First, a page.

It would be illegal in Montgomery County to intentionally release a helium-filled balloon into the air, under a bill proposed Tuesday.
The bill calls for a fine for someone caught releasing a latex, plastic, rubber or Mylar balloon on purpose. Releasing balloons unintentionally or for scientific purposes would not be prohibited.
Council Member Tom Hucker’s bill is similar to other laws around the country, including ones in Queen Anne’s and Frederick counties, that ban the release of helium-filled balloons into the air.
This month, the state legislature passed a similar measure giving the Maryland Department of the Environment the authority to fine people $250 if they intentionally release a balloon into the air. It was sent to Gov. Larry Hogan for his signature.
The goal of the Montgomery County measure is to prevent trash buildup and protect wildlife, Hucker said during a press conference Tuesday with environmental advocates.
“The main problem is that they [balloons] really endanger our precious wildlife. They can drift hundreds of miles in Maryland, we’ve found,” he said.
Hucker said the fine would be $500 for those caught releasing balloons.
“We hope we won’t collect any fines. We hope there won’t be any balloon releases,” he said.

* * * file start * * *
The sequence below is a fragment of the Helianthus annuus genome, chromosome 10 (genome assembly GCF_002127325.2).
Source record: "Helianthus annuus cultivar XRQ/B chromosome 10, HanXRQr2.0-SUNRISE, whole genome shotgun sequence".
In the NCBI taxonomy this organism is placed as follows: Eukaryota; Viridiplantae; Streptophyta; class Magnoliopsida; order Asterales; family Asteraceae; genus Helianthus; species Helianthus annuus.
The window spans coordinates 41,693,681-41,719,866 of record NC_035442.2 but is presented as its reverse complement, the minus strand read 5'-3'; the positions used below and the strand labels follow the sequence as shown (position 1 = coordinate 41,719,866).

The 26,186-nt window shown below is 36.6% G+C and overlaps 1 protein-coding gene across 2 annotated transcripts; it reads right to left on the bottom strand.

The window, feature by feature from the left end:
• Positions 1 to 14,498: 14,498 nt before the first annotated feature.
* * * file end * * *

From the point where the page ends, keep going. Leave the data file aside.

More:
Enforcement, Hucker said, would be based on complaints from witnesses.
“This will likely be enforced by county staff, whether it’s our law enforcement or our Department of the Environment,” he said.
Asked why Montgomery County would have its own balloon ban when a statewide ban might be enacted, Hucker said a local law is needed to enforce violations of state law. He pointed to the example of Maryland raising the legal age for buying electronic cigarettes (or vapes) from 18 to 21 last year, something Hucker has also proposed at the county level.
“Without that [county law], we can’t use our inspectors that go into alcohol establishments to enforce the e-cigarette law if they’re selling to people under 21 unless it’s a violation of county law as well,” he said. “So, you know, people who see an advertisement about a balloon release probably aren’t gonna call the Maryland Department of the Environment. They’re probably not gonna call the Maryland State Police. They’re more likely to call our police non-emergency line and bring it to our attention. So we have to have a fine that’s a civil violation in county law, as well.”
Hucker said if the state balloon ban passes, a person could not receive a double fine for violating both state and county law.
The council will hold a public hearing on Hucker’s bill March 3.
Dan Schere can be reached at firstname.lastname@example.org